Best known for his work as one half of cult comedy duo Key and Peele, Jordan Peele makes an unexpected gear-shift into horror for his directorial debut. As it turns out, the outcome is better than anyone could have expected: Get Out is a slickly executed, expertly paced and remarkably well written thriller that succeeds all at once at being chillingly relevant, deeply scary and hugely entertaining.
Photographer Chris (Black Mirror‘s Daniel Kaluuya) comes home to his girlfriend Rose (Girls‘ Allison Williams) and they pack to go away for the weekend. They’re visiting Rose’s parents (Catherine Keener and Bradley Whitford) at their country home, but Chris is concerned about one small detail: Rose has never told her parents that he is black.
It’s perhaps symptomatic of Peele’s comedy background that these early scenes work well both in terms of character development and simply being breezily engaging. The dialogue is natural and at times genuinely hilarious – Rose’s parents’ awkward, exaggerated attempts to be racially sensitive are initially a particularly rich source of laughs. It’s not surprising, then, that Get Out really starts to work its magic when these efforts stop being funny, and begin to become incrementally sinister.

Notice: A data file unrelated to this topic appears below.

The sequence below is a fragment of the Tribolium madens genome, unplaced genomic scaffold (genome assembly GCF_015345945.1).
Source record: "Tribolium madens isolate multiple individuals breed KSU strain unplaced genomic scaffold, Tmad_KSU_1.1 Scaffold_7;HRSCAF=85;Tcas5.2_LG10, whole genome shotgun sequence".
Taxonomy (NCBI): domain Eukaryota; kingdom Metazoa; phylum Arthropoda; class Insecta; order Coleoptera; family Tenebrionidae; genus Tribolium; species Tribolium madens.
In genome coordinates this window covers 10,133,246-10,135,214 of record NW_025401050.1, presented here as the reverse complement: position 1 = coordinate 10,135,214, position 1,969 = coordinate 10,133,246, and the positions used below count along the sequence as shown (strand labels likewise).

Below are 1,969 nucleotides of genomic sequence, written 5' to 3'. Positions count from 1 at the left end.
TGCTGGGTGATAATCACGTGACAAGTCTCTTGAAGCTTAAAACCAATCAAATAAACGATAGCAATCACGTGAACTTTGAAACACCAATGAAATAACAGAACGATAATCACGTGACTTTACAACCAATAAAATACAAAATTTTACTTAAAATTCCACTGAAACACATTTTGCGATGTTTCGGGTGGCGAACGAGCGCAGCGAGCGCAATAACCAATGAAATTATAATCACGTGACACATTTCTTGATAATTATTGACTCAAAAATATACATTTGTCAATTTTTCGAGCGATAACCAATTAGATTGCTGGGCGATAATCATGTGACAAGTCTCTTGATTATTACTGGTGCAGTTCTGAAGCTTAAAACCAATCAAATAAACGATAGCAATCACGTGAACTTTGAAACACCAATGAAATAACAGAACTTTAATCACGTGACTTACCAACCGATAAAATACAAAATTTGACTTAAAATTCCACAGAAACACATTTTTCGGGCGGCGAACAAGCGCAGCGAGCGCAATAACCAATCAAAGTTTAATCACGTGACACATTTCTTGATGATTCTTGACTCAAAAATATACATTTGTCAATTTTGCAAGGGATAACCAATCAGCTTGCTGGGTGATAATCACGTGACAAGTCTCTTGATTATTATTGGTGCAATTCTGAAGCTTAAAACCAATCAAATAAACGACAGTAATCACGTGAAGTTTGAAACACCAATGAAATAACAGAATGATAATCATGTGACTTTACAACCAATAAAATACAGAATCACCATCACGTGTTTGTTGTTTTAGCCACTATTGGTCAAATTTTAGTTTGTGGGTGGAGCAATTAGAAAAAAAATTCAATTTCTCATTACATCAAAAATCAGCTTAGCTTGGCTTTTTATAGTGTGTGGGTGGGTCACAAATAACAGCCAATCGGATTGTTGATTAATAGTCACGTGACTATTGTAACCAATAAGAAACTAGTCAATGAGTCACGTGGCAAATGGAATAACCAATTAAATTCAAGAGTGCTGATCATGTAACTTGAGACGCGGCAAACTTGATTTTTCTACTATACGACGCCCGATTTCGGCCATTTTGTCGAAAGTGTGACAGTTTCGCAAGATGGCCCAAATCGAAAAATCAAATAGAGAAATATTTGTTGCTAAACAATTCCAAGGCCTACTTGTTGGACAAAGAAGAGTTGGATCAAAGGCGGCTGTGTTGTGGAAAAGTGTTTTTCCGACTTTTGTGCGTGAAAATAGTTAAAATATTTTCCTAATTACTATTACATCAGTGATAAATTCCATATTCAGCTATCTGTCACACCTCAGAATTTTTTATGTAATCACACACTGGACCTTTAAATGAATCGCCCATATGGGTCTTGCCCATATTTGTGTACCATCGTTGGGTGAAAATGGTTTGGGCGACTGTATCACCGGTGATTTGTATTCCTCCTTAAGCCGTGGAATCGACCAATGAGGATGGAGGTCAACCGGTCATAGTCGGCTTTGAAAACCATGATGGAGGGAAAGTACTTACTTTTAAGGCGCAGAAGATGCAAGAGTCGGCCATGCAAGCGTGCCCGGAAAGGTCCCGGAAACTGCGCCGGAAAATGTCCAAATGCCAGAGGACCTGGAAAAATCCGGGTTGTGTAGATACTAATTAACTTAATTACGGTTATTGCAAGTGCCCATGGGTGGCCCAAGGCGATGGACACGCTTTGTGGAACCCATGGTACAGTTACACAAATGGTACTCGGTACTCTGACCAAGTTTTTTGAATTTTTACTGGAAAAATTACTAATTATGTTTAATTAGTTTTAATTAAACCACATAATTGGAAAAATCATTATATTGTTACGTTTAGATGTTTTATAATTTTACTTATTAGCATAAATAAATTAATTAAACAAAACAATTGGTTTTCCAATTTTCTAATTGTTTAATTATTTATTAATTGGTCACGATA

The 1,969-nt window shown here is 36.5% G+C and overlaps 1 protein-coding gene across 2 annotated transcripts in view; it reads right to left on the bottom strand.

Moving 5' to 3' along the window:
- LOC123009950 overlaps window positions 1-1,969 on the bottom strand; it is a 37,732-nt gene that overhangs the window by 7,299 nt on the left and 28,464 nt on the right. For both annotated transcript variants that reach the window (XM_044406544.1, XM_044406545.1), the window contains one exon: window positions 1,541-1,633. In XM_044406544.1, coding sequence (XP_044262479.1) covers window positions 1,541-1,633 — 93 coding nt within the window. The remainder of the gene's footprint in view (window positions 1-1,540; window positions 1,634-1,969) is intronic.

To dig too deeply into where Get Out goes from here would detract from the experience: it’s a lean, smartly-constructed exercise in raw nerve-shredding whose slow-burning first half never drags its heels thanks to a combination of subtly escalating tension and a well-woven (and skilfully unravelled) central mystery. It’s far from a spoiler to allude to the fact that the film carries with it overt allusions to white supremacy, and paired with a Hitchcockian take on its suspense, this feels both classic in tone and jarringly, uncomfortably current. A gem.